Imagine a world in which your smart alarm clock calculates your wake-up time by visiting a traffic report Web site to determine how long it will take you to get to work.

This is the kind of world that HP Labs is working to create. Working under the CoolTown banner, the idea is to create a world in which people, places and things all have a Web page. When you enter a room in this world, a beacon will beam the rooms Web page to your mobile computing device of choice – be it a cell phone or lap top. Once on the Web page for the room, you can then access all of the Web enabled devices, such as a printer, in the room.

Or you could walk up to a bus stop with Global Positioning Software and find out exactly when the next bus is due to arrive.

Hewlett-Packard is not the first company to envision a world in which devices are connected, which makes it important to develop open standards so that devices from different companies can talk to each other. To keep its technology open, HP decided to use its embedded ChaiServer to connect objects to the Web.

“How do you make your architecture ubiquitous so that anyone can use it? The good thing about the Web is that it’s already ubiquitous. Almost any computer on the planet at this point can speak Web protocols,” said HP Labs business development manager Gene Becker in Palo Alto, Calif. “Using the Web as the underlying foundation is very powerful. HP has traditionally been a company oriented towards open standards, and the Web is perhaps the most open standard of all.”

ChaiServer, which comes from the Hindi word for tea, is HP’s answer to Java and CoolTown is it’s response to Sun Microsystems Inc.’s Jini. Jini is an infrastructure in which different devices can talk to each other through Java technology.

For his part, analyst James Governor of Illuminata in Nashua, N.H., believes that HP’s CoolTown has the upper hand because its use of the Web makes it truly open technology.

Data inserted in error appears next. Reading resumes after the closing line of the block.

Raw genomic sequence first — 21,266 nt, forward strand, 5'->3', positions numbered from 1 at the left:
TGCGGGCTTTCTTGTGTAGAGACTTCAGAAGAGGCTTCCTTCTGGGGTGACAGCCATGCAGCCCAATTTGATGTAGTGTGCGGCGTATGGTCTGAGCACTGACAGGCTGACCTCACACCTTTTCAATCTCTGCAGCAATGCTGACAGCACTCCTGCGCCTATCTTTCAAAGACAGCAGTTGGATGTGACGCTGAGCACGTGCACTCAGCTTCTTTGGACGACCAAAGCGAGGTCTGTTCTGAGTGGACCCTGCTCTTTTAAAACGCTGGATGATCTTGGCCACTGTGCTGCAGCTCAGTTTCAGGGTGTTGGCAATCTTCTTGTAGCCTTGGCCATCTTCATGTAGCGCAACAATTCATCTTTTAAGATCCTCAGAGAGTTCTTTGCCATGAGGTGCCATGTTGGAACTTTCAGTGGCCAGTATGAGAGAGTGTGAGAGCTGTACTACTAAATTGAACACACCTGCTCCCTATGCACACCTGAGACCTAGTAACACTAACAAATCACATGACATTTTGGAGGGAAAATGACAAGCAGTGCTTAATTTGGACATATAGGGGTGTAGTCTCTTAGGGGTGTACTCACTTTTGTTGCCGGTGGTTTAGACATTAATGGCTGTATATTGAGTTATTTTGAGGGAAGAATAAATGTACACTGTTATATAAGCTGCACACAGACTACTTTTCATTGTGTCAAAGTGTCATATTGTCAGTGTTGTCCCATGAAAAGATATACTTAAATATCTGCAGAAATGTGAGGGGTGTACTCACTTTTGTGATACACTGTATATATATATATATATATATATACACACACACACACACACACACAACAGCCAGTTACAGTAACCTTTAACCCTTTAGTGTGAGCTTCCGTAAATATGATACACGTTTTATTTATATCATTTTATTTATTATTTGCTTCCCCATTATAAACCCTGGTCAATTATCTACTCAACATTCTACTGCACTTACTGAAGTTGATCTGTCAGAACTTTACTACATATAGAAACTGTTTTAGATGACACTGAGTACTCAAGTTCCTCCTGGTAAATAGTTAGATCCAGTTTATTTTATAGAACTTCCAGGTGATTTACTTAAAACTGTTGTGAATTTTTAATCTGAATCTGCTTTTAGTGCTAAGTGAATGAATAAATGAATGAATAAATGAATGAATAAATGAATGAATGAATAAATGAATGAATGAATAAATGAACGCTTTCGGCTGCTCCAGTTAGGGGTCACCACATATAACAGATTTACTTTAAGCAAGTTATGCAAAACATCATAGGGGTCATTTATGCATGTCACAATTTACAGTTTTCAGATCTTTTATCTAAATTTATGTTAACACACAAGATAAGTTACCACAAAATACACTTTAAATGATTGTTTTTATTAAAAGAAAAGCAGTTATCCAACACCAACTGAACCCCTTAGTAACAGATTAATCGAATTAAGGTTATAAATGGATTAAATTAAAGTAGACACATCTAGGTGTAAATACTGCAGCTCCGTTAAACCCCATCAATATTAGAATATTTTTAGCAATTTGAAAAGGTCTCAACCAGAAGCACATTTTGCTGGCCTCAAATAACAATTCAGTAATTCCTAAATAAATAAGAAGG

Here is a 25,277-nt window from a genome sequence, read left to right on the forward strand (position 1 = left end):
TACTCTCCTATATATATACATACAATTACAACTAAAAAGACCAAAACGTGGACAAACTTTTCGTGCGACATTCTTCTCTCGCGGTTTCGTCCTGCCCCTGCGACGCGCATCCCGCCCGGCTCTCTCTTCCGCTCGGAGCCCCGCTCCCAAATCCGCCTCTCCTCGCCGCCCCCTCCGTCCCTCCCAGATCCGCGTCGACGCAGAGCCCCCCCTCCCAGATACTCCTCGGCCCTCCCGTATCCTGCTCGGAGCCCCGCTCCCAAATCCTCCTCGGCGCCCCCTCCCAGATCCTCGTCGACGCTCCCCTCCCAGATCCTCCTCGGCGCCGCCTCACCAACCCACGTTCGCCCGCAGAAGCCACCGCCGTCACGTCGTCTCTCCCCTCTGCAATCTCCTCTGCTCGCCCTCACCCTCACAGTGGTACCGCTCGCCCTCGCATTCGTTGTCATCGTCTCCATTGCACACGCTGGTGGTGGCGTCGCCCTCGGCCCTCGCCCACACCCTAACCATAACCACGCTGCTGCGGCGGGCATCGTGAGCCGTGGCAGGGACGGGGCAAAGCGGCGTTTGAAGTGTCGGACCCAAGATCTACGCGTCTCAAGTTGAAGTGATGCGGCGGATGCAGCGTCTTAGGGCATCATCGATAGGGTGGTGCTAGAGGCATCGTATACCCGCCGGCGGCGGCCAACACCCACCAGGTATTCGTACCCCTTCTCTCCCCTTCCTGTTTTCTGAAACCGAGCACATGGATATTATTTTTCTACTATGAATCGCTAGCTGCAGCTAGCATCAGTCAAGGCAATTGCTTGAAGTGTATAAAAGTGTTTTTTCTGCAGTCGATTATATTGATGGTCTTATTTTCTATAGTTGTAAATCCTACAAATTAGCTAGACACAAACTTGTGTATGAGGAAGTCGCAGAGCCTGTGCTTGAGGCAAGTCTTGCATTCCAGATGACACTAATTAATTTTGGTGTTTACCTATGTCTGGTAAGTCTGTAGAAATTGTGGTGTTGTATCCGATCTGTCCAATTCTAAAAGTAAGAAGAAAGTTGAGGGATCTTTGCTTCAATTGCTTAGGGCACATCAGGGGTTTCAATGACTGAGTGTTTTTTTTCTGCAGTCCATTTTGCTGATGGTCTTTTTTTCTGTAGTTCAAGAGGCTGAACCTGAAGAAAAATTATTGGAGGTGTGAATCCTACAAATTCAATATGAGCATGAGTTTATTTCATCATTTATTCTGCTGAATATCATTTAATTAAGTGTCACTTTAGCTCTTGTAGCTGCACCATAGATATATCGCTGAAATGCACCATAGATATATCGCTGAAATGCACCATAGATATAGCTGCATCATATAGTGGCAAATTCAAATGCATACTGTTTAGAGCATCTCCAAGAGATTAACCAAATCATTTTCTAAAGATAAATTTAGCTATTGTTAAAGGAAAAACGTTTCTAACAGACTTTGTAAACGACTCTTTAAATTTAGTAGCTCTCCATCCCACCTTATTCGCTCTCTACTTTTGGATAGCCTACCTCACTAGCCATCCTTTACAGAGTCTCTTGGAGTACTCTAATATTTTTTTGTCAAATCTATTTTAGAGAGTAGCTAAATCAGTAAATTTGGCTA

“One of the things about the approach that HP is taking is it’s very pragmatic. Java is actually pretty dogmatic. Sun has this very clear vision of the world which says that anything Java is good, and anything not Java is not good,” Governor said. “(With sun) it’s: ‘It’s open standards, as long as it’s our open standards, as long as we’ve defined a lot of specifications.'”

But Sun insists that Jini is open to everyone.

“Jini is publicly available. The licencing for the technology is freely available for anyone on the ‘net. You can download the source code for it. As far as interoperability of devices, that really comes down to standards bodies sitting down and deciding this is how the devices are going to communicate,” said David Wadsworth, a Java evangelist at Sun in Markham.

Governor believes that HP has another advantage in that they understand small things. Companies like Microsoft Corp. try to cram as much as possible into operating systems for small devices, such as its Windows CE, he said.

“Part of this new world will be about specific tools for specific tasks. And therefore this idea of one-size-fits-all is very dangerous thinking. It doesn’t play into the new world. HP is not following that one-size-fits-all,” Governor said. “[Chai] is savoured for its rich and complex variety. It’s not like, here is black coffee; there are a lot of different subtle flavours.”

But no matter how well put together, a world in which everything has a Web address and is connected to everything else raises concerns about privacy.

HP said it’s working to address those issues under its e-services initiative. “[Pervasive computing] raises the importance of privacy-oriented technology, as well as social policies. I think it really is up to the technologists that are designing the systems to build in mechanisms for securing the communication at all levels so that information isn’t just freely available,” Becker said.

But Sun has a different take.

“Privacy is kind of a nebulous issue right now. There’s a lot of electronic surveillance that exists today that really isn’t illegal. Jini, as a technology, provides for services to communicate and freedom of movement for individuals,” Wadsworth said.